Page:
Published On: Fri, Feb 4th, 2022

Velasquez-family fiercely opposes early release for Amy’s killer Ashton Lake

PHILIPSBURG — August 27, 1983, was supposed to be just another hot and dry day in paradise. Temperatures peaked at 32 Celsius at noon and did not go lower than 28 during the evening. St. Maarten was a peaceful place, its population just above 16,000, a far cry from the estimated 43,000 people that call the island their home today.

Little Amy Velasquez was looking forward to her sixth birthday the very next day. Sadly it was the last day of her precious life. She was brutally taken, raped, tortured and murdered by a 21-year old from Anguilla, one Ashton Lake and his accomplice. After serving 38 years of his life sentence, Lake has recently asked for early release, thereby ripping open wounds that were already more than a mile-deep among Amy’s loved ones. The court in Curacao takes a decision about Lake’s request on February 17.

Amy’s sister Jennifer was 14 at the time of this horrific crime. Now 52, she is fighting with all her might for her little sister’s honor and against Lake’s release. A petition against Lake’s release initiated by Jennifer Velasquez, had more than 3,000 signatures on February 1.

StMaartenNews.com asked Jennifer Velasquez to cooperate with an article about the dramatic event that changed her life. She readily agreed, but when it came to react to some questions we posed to her, she wrote that it was hard for her to provide answers. “Damn it hurts so badly. But I cannot run away anymore. I have to fight for Amy and for all the other children in the world. Enough is enough.”

There have been brief and almost clinical reports in several media about Lake’s request for early release. None of these reports reflects on the pain the now 59-year old rapist and killer has caused to Amy’s loved ones. Our story intends to give a face to that anguish and to create a better understanding of what Lake’s possible release would do to them.

Lake and his accomplice tried breaking into another house but that family woke up.

The Velasquez-family realized there was something very wrong when Jennifer’s mother found Amy’s bed empty that morning. “We called for her but when my mom noticed the concrete bricks outside her window she panicked and knew that Amy had been taken. The whole island showed up to look for her.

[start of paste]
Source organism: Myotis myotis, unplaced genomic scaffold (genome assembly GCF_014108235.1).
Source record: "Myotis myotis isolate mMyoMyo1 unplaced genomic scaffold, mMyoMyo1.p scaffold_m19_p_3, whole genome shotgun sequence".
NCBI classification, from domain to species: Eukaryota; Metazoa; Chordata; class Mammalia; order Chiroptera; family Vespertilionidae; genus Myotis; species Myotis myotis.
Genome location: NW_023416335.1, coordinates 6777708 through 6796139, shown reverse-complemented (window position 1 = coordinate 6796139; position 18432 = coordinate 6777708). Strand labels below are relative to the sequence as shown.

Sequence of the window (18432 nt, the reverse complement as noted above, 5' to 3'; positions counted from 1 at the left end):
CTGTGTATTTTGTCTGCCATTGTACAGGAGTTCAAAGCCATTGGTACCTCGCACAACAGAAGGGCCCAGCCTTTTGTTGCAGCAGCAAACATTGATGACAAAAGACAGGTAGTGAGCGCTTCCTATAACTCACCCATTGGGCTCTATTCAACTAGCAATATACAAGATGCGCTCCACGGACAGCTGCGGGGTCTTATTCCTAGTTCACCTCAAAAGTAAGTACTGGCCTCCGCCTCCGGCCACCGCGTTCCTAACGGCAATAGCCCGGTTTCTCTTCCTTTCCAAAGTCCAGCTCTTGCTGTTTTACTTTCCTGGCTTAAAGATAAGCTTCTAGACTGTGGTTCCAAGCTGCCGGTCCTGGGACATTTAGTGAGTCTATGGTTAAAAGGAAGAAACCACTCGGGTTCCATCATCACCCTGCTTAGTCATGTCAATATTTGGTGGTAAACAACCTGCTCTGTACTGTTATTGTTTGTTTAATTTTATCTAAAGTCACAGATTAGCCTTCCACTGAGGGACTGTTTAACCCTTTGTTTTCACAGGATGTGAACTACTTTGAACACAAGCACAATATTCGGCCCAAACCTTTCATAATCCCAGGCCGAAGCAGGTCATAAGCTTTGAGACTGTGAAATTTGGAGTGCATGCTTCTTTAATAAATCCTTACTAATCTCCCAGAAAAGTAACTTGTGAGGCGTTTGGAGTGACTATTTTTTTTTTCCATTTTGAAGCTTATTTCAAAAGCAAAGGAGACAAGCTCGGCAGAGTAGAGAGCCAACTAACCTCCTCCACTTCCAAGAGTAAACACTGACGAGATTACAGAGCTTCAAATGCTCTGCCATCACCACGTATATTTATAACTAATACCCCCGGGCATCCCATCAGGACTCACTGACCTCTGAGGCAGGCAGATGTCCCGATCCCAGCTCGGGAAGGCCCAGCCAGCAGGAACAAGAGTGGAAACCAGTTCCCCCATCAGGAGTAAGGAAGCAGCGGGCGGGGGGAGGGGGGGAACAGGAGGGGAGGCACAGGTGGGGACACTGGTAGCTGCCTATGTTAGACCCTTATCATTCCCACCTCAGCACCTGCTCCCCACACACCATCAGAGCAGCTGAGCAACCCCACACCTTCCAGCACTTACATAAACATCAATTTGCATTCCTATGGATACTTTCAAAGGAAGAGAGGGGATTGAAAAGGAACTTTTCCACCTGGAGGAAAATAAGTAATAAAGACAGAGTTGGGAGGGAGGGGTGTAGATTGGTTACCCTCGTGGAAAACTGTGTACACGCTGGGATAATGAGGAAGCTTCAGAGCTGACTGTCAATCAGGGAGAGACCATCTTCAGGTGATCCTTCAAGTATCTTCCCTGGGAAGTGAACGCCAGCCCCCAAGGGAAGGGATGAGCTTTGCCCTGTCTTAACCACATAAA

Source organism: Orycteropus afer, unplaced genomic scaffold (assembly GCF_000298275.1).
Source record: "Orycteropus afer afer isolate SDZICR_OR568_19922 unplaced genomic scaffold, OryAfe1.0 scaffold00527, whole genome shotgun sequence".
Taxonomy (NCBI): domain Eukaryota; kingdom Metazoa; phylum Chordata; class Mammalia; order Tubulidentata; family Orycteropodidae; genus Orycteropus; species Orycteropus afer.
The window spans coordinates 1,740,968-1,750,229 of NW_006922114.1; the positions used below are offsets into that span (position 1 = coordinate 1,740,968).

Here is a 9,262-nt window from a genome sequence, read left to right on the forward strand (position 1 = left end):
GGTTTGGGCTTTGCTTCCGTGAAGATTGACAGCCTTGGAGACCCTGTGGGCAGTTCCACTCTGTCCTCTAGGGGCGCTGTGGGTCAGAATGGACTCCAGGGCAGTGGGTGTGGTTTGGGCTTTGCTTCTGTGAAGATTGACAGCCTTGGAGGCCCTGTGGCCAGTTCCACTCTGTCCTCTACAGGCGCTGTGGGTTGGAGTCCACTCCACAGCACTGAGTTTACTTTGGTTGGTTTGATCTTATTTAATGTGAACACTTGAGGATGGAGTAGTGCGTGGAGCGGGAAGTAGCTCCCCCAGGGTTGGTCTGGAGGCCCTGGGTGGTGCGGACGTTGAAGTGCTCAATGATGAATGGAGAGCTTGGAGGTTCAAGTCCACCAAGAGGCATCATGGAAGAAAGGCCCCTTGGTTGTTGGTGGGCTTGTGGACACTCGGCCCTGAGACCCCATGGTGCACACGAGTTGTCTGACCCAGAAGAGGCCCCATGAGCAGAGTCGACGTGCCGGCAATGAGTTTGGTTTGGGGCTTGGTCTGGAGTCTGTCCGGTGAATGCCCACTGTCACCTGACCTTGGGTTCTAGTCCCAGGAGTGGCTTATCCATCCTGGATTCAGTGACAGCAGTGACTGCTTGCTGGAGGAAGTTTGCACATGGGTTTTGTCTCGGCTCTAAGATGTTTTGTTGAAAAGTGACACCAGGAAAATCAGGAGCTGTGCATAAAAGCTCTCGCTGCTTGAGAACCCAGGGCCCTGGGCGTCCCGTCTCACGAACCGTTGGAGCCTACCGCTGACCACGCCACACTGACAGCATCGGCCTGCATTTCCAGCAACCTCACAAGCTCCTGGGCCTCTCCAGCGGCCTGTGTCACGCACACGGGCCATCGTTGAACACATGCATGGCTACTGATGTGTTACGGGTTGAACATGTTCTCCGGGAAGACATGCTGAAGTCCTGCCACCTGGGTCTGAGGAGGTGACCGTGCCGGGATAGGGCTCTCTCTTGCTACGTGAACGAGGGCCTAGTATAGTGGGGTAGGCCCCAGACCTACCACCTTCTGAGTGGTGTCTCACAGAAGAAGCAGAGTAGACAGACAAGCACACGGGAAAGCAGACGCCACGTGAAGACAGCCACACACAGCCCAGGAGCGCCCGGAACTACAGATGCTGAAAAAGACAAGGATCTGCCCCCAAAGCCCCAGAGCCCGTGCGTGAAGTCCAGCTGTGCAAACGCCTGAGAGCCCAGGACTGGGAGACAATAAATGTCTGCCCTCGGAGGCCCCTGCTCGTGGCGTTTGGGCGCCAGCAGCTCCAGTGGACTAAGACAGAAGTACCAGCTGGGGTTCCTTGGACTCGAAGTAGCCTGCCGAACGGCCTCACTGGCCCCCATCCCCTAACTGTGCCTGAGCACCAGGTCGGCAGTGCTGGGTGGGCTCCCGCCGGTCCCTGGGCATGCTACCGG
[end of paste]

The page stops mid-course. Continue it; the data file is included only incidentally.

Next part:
The terrifying truth became apparent when Amy’s father found his daughter’s body in the lagoon. “I remember that they announced they had found her,” Jennifer Velasquez says. “Dr. Datema gave my mother a sedative. My mom and dad wailed so hard. I have never in my life heard so much pain and anguish come from someone. ‘Bring my baby home,’ my mother screamed. I collapsed outside and I was in shock for about three days. It was heart-wrenching. No parent or family should ever have to go through this. He tore her little body apart with no remorse.”

Painful as it is, Jennifer Velasquez described what Lake did to her little sister. “He raped, sodomized, bit her and stabbed her. Then he tied a piece of rebar to her neck and her feet and threw her body in the lagoon. He then went with his accomplice to a bar for a drink as if nothing had happened.”

Lake’s crime had a profound impact on the Velasquez-family. “I remember my sister and I having to take care of my mom for the rest of our teenage years. She was and still is to this day in so much pain.

Jennifer Velasquez dealt with her sister’s loss in a different way. “I made very poor decisions to mask the pain and the nightmares. I ran away from the reality and the pain but it never worked. Even when I returned home nine years ago, the room we built could not have any windows and it had to have a reinforced door. I am in constant fear that he will come back to kill the rest of us.”

I feel like justice is failing us if they release him.”

Jennifer Velasquez remembers Amy like it was yesterday. “She was our baby sister and a very sweet and loving child. She was just so happy and never asked for anything. Amy loved her dolls. I remember she was always playing with them. She also loved all her school friends and her cousins.”

Lake’s trial took place in Curacao. Jennifer Velasquez was unable to attend it, but her mother and sister went through this experience. “It was heart-wrenching from what I was told because he explained to the court what he did to Amy in very graphic and inhumane detail.”

The Velasquez-family fought hard for the death penalty against Lake, but that did not happen. Instead, Lake got a life sentence. “Getting out after being sentenced to life is just insane,” Jennifer Velasquez says.

Based on the law, Lake is entitled to a review of his life sentence, an opportunity he has now used to ask the justice system for early release. Understandably, even the thought that the court might decide to release Lake, does not sit well with the Velasquez-family.

“I will have zero faith in the justice system if they believe that he will not commit a crime like this again,” Jennifer Velasquez says.

The impact of Lake’s crime on the Velasquez-family endures until this very day. “Every single day the fears are always there. Not only for my children but for everyone who was a child at that time. No one has forgotten and no one has felt safe since Amy’s murder. He can never be freed and continue this fear. He is a monster.”

Please help by signing and sharing her petition online: https://www.change.org/p/justice-court-st-maarten-curacao-justice-for-amy-velasquez-brutally-raped-and-murdered-1983-in-st-maarten


Opinion piece: Doing justice to Amy’s legacy